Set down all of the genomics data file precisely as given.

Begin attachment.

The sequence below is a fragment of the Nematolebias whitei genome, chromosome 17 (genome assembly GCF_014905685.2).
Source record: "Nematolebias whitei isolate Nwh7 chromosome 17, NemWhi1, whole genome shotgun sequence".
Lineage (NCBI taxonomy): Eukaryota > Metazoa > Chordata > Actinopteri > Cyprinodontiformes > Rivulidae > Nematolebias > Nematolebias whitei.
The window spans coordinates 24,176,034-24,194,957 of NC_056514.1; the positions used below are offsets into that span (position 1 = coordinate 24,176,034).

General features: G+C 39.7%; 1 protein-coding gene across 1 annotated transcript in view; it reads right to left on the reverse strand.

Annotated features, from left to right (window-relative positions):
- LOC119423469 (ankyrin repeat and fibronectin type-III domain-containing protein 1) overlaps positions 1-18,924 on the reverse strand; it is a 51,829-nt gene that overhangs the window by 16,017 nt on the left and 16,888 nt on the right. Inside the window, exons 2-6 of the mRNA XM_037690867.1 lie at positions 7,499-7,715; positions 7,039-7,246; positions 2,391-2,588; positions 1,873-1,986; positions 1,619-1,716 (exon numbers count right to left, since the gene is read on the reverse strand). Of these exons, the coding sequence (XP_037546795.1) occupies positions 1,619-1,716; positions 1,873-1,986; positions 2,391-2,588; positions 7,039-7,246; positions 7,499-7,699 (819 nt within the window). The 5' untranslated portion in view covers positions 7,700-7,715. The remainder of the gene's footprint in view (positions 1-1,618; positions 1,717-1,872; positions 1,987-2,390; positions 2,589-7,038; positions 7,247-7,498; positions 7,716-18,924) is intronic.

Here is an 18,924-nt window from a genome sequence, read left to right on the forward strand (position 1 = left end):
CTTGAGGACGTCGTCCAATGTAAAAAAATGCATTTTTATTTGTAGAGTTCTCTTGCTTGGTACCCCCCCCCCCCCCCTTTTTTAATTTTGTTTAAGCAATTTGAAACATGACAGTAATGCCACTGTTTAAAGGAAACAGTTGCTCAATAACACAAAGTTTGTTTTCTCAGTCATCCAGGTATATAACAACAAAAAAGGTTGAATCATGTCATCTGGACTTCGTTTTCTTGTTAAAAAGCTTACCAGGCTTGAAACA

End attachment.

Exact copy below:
The sequence below is a fragment of the Nematolebias whitei genome, chromosome 17 (genome assembly GCF_014905685.2).
Source record: "Nematolebias whitei isolate Nwh7 chromosome 17, NemWhi1, whole genome shotgun sequence".
Lineage (NCBI taxonomy): Eukaryota > Metazoa > Chordata > Actinopteri > Cyprinodontiformes > Rivulidae > Nematolebias > Nematolebias whitei.
The window spans coordinates 24,176,034-24,194,957 of NC_056514.1; the positions used below are offsets into that span (position 1 = coordinate 24,176,034).

General features: G+C 39.7%; 1 protein-coding gene across 1 annotated transcript in view; it reads right to left on the reverse strand.

Annotated features, from left to right (window-relative positions):
- LOC119423469 (ankyrin repeat and fibronectin type-III domain-containing protein 1) overlaps positions 1-18,924 on the reverse strand; it is a 51,829-nt gene that overhangs the window by 16,017 nt on the left and 16,888 nt on the right. Inside the window, exons 2-6 of the mRNA XM_037690867.1 lie at positions 7,499-7,715; positions 7,039-7,246; positions 2,391-2,588; positions 1,873-1,986; positions 1,619-1,716 (exon numbers count right to left, since the gene is read on the reverse strand). Of these exons, the coding sequence (XP_037546795.1) occupies positions 1,619-1,716; positions 1,873-1,986; positions 2,391-2,588; positions 7,039-7,246; positions 7,499-7,699 (819 nt within the window). The 5' untranslated portion in view covers positions 7,700-7,715. The remainder of the gene's footprint in view (positions 1-1,618; positions 1,717-1,872; positions 1,987-2,390; positions 2,589-7,038; positions 7,247-7,498; positions 7,716-18,924) is intronic.

Here is an 18,924-nt window from a genome sequence, read left to right on the forward strand (position 1 = left end):
CTTGAGGACGTCGTCCAATGTAAAAAAATGCATTTTTATTTGTAGAGTTCTCTTGCTTGGTACCCCCCCCCCCCCCCTTTTTTAATTTTGTTTAAGCAATTTGAAACATGACAGTAATGCCACTGTTTAAAGGAAACAGTTGCTCAATAACACAAAGTTTGTTTTCTCAGTCATCCAGGTATATAACAACAAAAAAGGTTGAATCATGTCATCTGGACTTCGTTTTCTTGTTAAAAAGCTTACCAGGCTTGAAACA